Further, while the invention has been described with the aluminum film being etched by plasma in a carbon tetrachloride (CC1.sub.4) gas atmosphere, it is to be understood that other etching gases such as bromine trichloride (BrCl.sub.3) or trichloroethylene (C.sub.2 HC1.sub.3) may be used. The required characteristics of the etching gas are the ability to etch an aluminum or an aluminum alloy film at a suitably high rate as compared with its ability to etch or penetration rate through an alumina film.
Furthermore, while the invention has been described with the thin alumina film being naturally formed by the reaction between the aluminum film and the atmospheric oxygen, it is to be understood that it is possible to keep the aluminum film coated substrate in a vacuum chamber where both selectively irradiating and plasma etching are performed to prevent the formation of the thin alumina film 5. The prevention of the formation of the thin alumina film make it possible to use thinner ion implanted regions 7, such as a thickness of around 50 A, and serves to shorten the time required for the final plasma etching step.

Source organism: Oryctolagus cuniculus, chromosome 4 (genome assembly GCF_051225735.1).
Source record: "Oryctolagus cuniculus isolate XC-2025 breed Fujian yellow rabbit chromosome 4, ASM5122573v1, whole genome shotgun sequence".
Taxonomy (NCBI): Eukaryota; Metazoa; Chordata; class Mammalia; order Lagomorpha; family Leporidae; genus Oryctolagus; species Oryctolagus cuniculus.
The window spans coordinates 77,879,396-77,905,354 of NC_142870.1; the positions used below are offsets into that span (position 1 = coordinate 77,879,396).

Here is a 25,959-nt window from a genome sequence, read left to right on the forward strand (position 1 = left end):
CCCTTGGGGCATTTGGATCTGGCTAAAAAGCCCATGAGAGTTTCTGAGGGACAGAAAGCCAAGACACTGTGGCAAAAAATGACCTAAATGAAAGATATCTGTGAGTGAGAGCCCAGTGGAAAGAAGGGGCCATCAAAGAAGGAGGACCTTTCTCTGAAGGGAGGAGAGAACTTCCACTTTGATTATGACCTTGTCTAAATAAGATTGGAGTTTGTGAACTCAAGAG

In the accompanying drawings:
FIGS. 1(a) and 1(b) are sectional views of a semiconductor device showing the conventional etching process of an aluminum film,
FIG. 2 is a characteristic diagram showing the relation between etched depth and etching time when the aluminum film is etched by a plasma etching technique,
FIG. 3 is a sectional view of a semiconductor device showing the surface of the aluminum film covered with an alumina film, and
FIGS. 4(a), 4(b) and 4(c) are sequential sectional views showing the preferred embodiment of this invention.
1. Field of the Invention
This invention relates to a method for forming an aluminum or aluminum alloy film in a fine pattern without using a photo resist.
2. Description of the Prior Art